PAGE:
The young man in a MAGA hat thrust into Washington’s political wars last year has walked away with a victory. A very substantial one.

Nicholas Sandmann tweeted Friday he reached a settlement in his $250 million defamation lawsuit against the Washington Post — on his 18th birthday. Nobody divulged the payout.

“Today, I turned 18 & WaPo settled my lawsuit. … Thanks to my family & millions of you who have stood your ground by supporting me. I still have more to do,” Sandmann stated in a tweet. The “more to do” are similar lawsuits against Gannett, ABC, CBS, the New York Times and Rolling Stone, the Washington Post reported.

@Jack is Jack Dorsey, CEO of Twitter.

The Post also reported spokeswoman Kris Coratti as saying: “We are pleased that we have been able to reach a mutually agreeable resolution of the remaining claims of the lawsuit.” Executive Editor Martin Baron declined to comment.

CNN reportedly settled with the teen in January, according to multiple reports. That was also a multimillion-dollar lawsuit where the outcome was not made public.

As a 16-year-old, Sandmann was on a field trip to D.C. with his class from Covington Catholic High School in Kentucky when he was taped wearing a “Make America Great Again” hat after an anti-abortion rally where he was falsely accused of getting into a racially charged confrontation with a Native American activist.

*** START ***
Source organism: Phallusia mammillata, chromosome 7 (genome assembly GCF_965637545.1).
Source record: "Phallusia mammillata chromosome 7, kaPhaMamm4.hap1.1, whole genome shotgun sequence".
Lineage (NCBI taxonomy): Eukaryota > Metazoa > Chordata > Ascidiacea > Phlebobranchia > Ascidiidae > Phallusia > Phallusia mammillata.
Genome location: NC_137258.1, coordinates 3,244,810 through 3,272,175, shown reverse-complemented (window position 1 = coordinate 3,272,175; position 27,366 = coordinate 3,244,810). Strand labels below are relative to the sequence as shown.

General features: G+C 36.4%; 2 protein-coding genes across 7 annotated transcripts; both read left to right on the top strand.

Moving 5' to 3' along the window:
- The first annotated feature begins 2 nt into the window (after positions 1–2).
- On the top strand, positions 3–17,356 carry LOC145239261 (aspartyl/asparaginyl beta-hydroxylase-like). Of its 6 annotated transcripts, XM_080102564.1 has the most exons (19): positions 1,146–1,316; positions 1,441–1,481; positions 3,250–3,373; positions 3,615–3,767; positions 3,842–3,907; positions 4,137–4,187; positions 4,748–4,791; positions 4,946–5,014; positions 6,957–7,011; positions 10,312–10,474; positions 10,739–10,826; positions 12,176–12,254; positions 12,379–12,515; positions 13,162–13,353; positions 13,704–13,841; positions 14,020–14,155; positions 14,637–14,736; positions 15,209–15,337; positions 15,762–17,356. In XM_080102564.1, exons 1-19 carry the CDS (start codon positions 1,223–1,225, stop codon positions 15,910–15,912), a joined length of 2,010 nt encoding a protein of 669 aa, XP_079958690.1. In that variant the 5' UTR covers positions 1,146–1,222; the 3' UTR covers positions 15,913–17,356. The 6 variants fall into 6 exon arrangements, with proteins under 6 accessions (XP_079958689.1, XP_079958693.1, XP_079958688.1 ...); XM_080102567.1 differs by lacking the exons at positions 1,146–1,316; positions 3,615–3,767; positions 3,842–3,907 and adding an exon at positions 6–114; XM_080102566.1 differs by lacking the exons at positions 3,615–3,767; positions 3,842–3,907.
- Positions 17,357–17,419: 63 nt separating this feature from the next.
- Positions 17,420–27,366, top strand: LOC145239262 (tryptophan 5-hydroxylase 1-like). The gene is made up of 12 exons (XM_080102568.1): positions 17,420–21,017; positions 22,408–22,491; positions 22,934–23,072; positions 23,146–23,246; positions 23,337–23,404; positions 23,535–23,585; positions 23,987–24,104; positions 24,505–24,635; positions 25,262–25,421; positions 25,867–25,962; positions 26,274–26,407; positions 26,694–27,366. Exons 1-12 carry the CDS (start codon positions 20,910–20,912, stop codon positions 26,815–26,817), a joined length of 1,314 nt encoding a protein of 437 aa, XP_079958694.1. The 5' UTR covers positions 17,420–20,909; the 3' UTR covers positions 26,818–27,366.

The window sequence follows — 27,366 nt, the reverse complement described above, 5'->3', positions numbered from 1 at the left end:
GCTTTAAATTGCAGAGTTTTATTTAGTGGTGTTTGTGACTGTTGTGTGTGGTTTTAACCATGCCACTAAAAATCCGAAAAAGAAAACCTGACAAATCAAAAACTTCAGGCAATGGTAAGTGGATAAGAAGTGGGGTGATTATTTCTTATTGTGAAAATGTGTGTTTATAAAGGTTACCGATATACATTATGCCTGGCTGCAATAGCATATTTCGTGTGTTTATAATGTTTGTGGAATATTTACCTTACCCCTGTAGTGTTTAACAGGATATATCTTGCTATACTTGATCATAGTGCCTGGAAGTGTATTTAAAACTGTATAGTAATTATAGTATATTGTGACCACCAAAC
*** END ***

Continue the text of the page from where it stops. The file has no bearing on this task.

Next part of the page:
Video later showed it was Sandmann and classmates who were being harassed. The lawsuit against the Post, the paper reported, was allowed to proceed because initial reporting stated the teen had “blocked” the activist not allowing him to “retreat,” the Post added.

Boston civil liberties attorney Harvey Silverglate said the law surrounding defamation needs to change, suggesting newspapers should be given a week to look at the facts and apologize if they are wrong.

“This case is just an example of the way the system is failing with highly politicized stories,” he said. “You’ve got to take a step back because there is a problem with how we handle defamation in this country.”

Silverglate told the Herald he reads multiple newspapers daily — including the Herald — to find balance.

“Newspapers tend to take one side or the other. In order to get a reasonable picture of what happened, you have to read one newspaper on the left, one on the right,” he added.

Sandmann and his pals were thrust into the eye of the political storm that cold January day in 2019. It all transpired in front of the steps of the Lincoln Memorial.

The teen and his classmates were just waiting for their bus following the March For Life event.

“They damaged my character at this age I haven’t been able to develop one,” Sandmann told a TV interviewer last year. “I wasn’t treated like a kid … I was used as an advantage for other people.”


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